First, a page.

In spite of government efforts to encourage mothers to breastfeed their newborns, breastfeeding rates in China are surprisingly low – hovering at around 30% (Euromonitor). This phenomenon can be attributed to a number of factors, including aggressive, and potentially misleading, advertisements promoting the supposed nutritional benefits of baby formula, and the (possibly illegal) deal-cutting between hospital staff and formula companies.
Controversies: Domestic & Imported Baby Formula
Babies are by definition the most vulnerable consumers out of any age group, due to their rapidly developing bodies and susceptibility to sickness. So the safety standards for the food they consume must be high enough – and implemented effectively enough – to ensure their wellbeing and health, as well as their parents’ satisfaction. Both domestic and foreign baby formula companies have experienced blows to their reputation, and subsequently, sales. However, Chinese companies have been tarnished the most by concerns of adulterated baby foods, false promises to consumers, and other scandals. The next section will outline some of consumers’ sources of concern for both Chinese and international formula companies, and what this means for the baby formula market as a whole.
China’s State Food and Drug Administration collaborated with the Ministry of Industry and Information Technology (as well as eight other government agencies) in 2013 to produce a document outlining new regulations for foreign formula imports into China (Food Navigator Asia). These measures require foreign infant formula producers to comply with the same strict product certification system that drug companies are subject to – such as report the ingredients used to the Food Safety Administration, and register their products with Beijing before importing into China. With baby formula now treated as medicine, it is tightly monitored by way of identification, authentication, and tracking.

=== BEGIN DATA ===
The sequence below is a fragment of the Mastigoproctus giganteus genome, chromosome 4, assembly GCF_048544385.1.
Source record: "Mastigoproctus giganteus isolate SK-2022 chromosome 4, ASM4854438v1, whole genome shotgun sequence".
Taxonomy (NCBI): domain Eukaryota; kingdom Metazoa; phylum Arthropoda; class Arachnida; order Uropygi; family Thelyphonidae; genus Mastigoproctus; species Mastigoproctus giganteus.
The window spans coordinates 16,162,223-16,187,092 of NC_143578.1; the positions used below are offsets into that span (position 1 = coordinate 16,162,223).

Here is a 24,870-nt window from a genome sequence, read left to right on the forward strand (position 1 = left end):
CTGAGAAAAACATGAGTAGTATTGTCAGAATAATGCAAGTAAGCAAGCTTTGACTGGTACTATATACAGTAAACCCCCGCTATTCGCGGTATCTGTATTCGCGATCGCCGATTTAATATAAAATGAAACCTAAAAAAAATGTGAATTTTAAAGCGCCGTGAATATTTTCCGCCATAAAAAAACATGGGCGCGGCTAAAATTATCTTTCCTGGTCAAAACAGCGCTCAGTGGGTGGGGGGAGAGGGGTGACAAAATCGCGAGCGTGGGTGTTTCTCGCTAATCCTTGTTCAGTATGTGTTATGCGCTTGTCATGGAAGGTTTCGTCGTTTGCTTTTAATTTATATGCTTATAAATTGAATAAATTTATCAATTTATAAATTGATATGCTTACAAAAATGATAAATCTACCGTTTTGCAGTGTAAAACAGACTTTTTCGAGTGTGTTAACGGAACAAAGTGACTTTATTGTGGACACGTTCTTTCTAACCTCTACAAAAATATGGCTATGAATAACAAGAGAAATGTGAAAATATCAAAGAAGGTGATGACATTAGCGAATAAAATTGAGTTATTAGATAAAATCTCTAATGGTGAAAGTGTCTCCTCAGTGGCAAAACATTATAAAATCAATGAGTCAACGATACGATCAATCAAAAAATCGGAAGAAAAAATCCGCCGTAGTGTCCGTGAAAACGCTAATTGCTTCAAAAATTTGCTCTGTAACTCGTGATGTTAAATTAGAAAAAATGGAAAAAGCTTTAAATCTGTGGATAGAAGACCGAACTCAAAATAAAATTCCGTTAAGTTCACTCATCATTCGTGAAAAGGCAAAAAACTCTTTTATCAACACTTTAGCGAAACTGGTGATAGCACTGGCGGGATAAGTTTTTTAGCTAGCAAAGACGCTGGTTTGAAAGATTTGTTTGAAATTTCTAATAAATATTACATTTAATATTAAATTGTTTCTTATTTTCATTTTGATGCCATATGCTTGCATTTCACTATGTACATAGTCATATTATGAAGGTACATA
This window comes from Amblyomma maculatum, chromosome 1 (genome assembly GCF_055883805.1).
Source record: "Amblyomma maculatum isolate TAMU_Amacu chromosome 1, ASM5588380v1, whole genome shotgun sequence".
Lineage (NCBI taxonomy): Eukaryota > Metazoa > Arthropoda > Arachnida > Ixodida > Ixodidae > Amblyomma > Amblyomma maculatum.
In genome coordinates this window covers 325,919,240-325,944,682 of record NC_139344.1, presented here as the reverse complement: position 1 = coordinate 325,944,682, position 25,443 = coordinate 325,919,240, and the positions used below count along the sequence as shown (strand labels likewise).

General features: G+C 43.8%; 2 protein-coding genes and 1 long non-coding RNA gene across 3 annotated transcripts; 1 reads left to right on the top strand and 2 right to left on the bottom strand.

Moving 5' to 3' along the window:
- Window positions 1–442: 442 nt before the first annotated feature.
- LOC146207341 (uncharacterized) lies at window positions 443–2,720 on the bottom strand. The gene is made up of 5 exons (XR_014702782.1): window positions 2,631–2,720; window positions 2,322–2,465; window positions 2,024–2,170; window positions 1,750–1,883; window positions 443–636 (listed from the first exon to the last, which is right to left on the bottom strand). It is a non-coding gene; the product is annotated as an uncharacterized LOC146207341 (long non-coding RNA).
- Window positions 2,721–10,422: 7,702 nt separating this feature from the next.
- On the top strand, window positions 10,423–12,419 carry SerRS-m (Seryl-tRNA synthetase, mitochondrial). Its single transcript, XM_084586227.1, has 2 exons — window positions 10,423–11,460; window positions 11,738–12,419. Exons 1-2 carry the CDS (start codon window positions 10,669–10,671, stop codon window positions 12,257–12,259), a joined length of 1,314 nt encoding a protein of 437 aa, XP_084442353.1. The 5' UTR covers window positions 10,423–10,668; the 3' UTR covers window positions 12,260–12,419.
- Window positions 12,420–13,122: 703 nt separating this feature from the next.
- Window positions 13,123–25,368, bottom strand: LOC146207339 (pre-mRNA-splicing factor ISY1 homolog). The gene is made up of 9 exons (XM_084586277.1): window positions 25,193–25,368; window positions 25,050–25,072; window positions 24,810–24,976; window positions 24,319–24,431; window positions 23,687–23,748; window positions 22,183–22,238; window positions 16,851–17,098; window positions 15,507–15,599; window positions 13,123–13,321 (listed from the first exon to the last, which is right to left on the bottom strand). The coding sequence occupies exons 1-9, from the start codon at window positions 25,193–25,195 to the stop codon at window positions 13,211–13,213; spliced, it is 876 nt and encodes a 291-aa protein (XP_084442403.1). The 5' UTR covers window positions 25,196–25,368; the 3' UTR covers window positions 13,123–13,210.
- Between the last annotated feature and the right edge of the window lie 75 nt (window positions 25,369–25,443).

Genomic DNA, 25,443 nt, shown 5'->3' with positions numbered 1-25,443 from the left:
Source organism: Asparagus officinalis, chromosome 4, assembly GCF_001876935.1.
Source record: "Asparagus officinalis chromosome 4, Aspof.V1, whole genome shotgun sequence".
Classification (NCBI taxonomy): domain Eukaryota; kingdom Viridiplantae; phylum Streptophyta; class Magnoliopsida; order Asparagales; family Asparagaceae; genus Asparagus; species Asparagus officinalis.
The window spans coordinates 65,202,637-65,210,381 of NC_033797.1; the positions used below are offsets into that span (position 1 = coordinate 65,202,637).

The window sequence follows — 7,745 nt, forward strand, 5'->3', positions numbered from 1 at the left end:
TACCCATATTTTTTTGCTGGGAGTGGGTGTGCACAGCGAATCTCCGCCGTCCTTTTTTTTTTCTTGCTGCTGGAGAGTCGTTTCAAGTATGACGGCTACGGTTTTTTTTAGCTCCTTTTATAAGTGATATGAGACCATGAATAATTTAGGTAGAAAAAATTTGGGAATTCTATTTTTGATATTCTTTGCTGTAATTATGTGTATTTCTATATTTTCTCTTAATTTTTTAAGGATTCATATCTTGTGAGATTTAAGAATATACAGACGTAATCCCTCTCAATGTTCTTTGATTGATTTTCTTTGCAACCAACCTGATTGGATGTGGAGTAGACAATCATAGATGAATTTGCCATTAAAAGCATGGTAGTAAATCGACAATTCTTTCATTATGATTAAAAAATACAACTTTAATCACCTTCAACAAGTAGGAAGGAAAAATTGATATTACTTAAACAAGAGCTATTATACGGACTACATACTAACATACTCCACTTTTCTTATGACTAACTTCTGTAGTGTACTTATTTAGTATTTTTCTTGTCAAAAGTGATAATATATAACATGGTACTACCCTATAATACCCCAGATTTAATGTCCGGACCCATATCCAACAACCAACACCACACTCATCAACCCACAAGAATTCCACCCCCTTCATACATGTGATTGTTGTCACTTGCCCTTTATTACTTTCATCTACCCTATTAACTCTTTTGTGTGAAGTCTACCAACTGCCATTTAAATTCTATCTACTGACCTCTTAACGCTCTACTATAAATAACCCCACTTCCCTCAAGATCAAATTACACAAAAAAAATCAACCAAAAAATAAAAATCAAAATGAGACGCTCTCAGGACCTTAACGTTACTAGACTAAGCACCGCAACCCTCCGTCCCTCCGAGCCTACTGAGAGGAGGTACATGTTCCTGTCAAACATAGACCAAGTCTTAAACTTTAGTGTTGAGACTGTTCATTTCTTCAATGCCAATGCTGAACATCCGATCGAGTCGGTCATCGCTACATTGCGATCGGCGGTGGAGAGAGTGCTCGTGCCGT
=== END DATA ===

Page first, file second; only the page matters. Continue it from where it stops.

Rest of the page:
This could mean the end of a particular strategy used by Chinese baby formula companies, whereby they register their companies to a foreign address, repackaging bulk formula in China, which allows them to market their products as “imported” formula – and charge “premium” prices. This has been a significant problem in mainland China: this year, the New Zealand Baby Formula Export Association reported that only 10% of its >200 “Kiwi” infant formula brands on sale in China actually came from New Zealand.
In further attempts to curb the influx of foreign baby formula products into China, the General Administration of Customs has imposed a series of high tariffs and extra costs on imported dairy products coming into the mainland.
The Potential for Online Sales of Imported Baby Formula
Ecommerce as a substitute for traditional food retail is growing in China. That said, supermarkets and hypermarkets are still by far China’s biggest sellers of baby food, including milk formula. Other types of brick-and-mortar outlets like baby shops, and specialty stores, fall slightly behind. However, due to the extremely low operational costs and investments required, as well as the convenience afforded to increasingly busy consumers, turning to online platforms could be an ideal move for baby formula companies.